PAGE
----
Monkey see, monkey do: Model behavior in early childhood

Helping children discover positive behaviors through observational learning.

Children learn and imitate behaviors by watching and listening to others.
Children learn and imitate behaviors by watching and listening to others.

Have you ever heard the phrase “Do as I say, not as I do?” Children, it turns out, will actually do both. Children learn and imitate behaviors by watching and listening to others. This is sometimes called “observational learning,” when children can learn things simply by observing others. The models do not have to be people that the child directly interacts with. Children learn from models all around them, on television, in the grocery store, at school and at home.

You have likely witnessed some observational learning with your child or even in your interactions with other children. Maybe your child comes home from school casting imaginary webs like Spiderman, even though they have never had any introduction to the character at home. Or perhaps they show off a new, not-so-child-friendly vocabulary word after the family reunion. Wherever they are, whomever they are around, children are observing and learning.

Watching a specific behavior does not necessarily mean a child will perform the behavior themselves; watching someone break a toy does not automatically mean your child will begin destroying things. Whether or not they demonstrate a new behavior, they are picking up new knowledge. Children are learning about the behavioral choices of others and also about the consequences of those behaviors.

What modeled behaviors children will imitate depends partly on what sort of reinforcement those behaviors receive. People are more likely to imitate a behavior if they get some sort of positive reinforcement for it. For example, if a child overhears another child swearing, he might learn new words, but may not necessarily use them. If, however, the child gets some sort of reward for swearing, such as acceptance or encouragement from an adult, an observing child might be more likely to copy this behavior. Don’t forget that laughter can be an unintended positive reinforcement. The same can be said if someone witnesses a negative reinforcement, such as scolding for swearing. A child may be less likely to imitate the behavior.

Through the process of modeling, children can learn aggressive behaviors by observing them. Sometimes this occurs through live models and direct experiences, but it often happens by watching television and other programming where aggressive behaviors occur. If these aggressive behaviors are reinforced, children might be likely to imitate them and execute aggressive acts themselves.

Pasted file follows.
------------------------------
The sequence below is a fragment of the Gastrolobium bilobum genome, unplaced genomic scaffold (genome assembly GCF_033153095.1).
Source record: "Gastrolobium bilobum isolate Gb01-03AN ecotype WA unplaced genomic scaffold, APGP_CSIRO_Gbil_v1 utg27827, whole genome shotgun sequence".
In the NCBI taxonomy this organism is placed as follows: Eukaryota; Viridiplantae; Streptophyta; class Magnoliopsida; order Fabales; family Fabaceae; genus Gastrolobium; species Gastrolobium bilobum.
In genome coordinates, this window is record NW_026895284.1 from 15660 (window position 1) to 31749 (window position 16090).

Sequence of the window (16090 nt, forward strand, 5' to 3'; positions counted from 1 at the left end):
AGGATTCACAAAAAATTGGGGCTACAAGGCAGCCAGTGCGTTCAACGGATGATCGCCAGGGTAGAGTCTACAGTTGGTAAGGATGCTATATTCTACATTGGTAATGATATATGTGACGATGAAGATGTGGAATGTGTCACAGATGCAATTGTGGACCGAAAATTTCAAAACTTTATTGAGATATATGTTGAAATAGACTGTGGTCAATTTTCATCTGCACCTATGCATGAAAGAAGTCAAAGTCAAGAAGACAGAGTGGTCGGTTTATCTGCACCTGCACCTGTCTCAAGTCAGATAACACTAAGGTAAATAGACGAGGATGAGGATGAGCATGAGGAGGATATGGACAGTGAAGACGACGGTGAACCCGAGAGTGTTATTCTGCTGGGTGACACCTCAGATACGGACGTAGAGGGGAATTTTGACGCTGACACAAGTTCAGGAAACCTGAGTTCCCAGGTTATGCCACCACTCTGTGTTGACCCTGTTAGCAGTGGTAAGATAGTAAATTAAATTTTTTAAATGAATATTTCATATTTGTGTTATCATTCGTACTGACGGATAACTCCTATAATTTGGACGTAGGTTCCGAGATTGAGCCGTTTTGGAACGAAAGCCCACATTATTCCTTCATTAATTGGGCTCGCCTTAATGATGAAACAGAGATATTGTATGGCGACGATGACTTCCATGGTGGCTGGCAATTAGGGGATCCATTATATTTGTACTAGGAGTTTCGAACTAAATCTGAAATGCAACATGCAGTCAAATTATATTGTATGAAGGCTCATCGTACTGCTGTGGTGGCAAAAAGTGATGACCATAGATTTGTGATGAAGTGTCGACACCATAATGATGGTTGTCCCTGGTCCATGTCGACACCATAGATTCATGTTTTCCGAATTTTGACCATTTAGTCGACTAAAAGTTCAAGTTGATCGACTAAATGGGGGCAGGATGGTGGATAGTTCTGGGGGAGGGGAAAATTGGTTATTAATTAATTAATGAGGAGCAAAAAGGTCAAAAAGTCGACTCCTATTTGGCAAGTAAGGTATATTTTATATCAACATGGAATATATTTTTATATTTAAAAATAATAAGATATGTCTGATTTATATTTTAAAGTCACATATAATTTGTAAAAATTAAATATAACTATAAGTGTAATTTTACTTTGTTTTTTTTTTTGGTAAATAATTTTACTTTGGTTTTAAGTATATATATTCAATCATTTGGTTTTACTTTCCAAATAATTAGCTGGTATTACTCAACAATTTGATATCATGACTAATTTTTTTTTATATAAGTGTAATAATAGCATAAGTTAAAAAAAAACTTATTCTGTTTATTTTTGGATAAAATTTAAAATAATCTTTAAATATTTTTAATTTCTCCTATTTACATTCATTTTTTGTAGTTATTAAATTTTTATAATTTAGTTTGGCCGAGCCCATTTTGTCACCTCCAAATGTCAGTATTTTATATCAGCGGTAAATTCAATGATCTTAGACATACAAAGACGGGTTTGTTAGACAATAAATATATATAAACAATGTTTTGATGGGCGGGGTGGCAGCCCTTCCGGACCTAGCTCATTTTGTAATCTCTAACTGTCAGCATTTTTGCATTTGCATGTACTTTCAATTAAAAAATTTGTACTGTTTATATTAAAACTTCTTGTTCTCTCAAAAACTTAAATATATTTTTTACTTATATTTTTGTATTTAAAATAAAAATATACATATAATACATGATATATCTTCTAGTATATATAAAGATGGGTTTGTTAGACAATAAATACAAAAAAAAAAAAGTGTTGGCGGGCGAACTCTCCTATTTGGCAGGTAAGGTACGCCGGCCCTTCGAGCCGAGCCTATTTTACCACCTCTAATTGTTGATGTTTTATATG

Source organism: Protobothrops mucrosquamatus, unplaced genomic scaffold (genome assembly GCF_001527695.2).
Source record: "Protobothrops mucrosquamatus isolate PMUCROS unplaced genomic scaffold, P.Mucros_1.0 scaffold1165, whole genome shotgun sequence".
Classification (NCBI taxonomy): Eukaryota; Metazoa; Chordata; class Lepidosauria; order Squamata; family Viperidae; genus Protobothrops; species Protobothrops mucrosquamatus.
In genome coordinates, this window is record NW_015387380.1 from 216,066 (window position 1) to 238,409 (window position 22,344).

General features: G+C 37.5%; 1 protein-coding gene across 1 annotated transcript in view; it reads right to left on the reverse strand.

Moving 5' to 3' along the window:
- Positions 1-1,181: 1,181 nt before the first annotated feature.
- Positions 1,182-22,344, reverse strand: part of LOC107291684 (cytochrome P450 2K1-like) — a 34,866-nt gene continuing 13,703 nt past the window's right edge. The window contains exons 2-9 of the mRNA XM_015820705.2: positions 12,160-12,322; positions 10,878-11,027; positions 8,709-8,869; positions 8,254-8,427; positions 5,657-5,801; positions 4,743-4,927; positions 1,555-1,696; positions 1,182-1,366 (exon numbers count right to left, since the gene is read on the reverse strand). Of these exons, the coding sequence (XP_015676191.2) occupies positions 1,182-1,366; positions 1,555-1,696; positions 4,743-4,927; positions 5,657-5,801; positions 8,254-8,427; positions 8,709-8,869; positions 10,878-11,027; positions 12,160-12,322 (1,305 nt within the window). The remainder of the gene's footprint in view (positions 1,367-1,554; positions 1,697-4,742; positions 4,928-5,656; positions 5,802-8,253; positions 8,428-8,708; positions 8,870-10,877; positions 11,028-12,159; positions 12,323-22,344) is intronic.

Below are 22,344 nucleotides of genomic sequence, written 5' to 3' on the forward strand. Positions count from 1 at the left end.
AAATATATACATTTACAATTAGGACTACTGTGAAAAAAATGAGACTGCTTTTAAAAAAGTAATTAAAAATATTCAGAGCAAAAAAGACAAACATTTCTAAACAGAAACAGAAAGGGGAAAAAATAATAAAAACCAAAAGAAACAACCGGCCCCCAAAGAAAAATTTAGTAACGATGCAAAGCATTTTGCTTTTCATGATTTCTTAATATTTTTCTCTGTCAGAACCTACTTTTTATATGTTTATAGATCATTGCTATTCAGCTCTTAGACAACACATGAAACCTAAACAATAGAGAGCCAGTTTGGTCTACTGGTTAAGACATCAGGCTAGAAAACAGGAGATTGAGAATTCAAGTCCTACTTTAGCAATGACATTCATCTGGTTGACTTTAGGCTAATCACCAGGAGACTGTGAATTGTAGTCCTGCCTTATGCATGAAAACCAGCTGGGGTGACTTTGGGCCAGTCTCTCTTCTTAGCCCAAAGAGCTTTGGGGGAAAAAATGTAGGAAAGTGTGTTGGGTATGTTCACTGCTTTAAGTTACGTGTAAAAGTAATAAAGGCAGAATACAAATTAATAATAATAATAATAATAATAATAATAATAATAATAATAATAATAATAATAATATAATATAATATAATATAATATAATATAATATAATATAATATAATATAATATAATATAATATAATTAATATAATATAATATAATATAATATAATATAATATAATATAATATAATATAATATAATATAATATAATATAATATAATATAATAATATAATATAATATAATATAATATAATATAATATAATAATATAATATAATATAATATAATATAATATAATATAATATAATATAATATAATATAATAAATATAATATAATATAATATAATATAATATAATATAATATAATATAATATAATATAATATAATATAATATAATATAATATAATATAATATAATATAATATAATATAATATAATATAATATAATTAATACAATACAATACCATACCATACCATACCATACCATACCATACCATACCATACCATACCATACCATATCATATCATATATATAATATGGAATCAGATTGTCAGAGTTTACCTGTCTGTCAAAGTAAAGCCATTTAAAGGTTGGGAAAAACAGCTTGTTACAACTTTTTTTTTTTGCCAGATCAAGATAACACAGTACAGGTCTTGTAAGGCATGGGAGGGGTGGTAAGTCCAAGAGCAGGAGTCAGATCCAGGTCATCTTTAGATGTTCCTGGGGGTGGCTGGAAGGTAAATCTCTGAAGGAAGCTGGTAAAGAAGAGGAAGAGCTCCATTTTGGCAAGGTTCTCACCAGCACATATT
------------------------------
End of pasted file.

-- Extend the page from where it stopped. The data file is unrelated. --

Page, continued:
On the opposite end of the spectrum, children can also acquire prosocial behaviors through observational learning. Watching someone cooperate, share, take turns and demonstrate altruistic acts can teach children to show those behaviors too.

Michigan State University Extension has some tips on how to ensure your child has opportunities to witness and experience modeling in a positive way.

Be intentional about your child’s surroundings. Do your best to surround your children with constructive models and situations where positive behaviors are reinforced. If there are places, people or activities that model negative or worrisome behavior, work to find more positive situations for your child.

Notice the positive. When it comes to child behavior, you will often get more of the behaviors you are noticing. Point out positive behaviors in your child and in others, provide reinforcement and talk about them with your child. Catch your child being good!

Limit or eliminate exposure to negative influences. Violent or aggressive television shows, movies, games or activities are teaching your child. Even interactions with other children and adults can prove to be a negative modeling experience for your child. When possible, limit or eliminate these experiences and work to provide more positive models for your child. When in doubt, think of your child doing exactly what they are observing and ask yourself if you would be proud of that behavior. If the answer is “no,” you may be helping your child learn a lesson you don’t want them to know.

Talk about it. When a situation cannot be avoided or a child witnesses negative modeling behavior, think of it as a teachable moment. You can talk to your child about what constitutes acceptable and helpful behavior, what it looks like and why the negative behaviors are not acceptable. Children not only learn from watching, but listening too.

Do as you say. You are your child’s first and most important teacher. They are watching and learning from you each and every day, whether or not you intend to teach them. Show them kindness and love, model compassion and helpfulness and teach them positive ways of interacting with people and the world around them.          

Learn more about modeling and technological influences in the following Michigan State University Extension articles:

For more articles on child development, academic success, parenting and life skill development, please visit the MSU Extension website.

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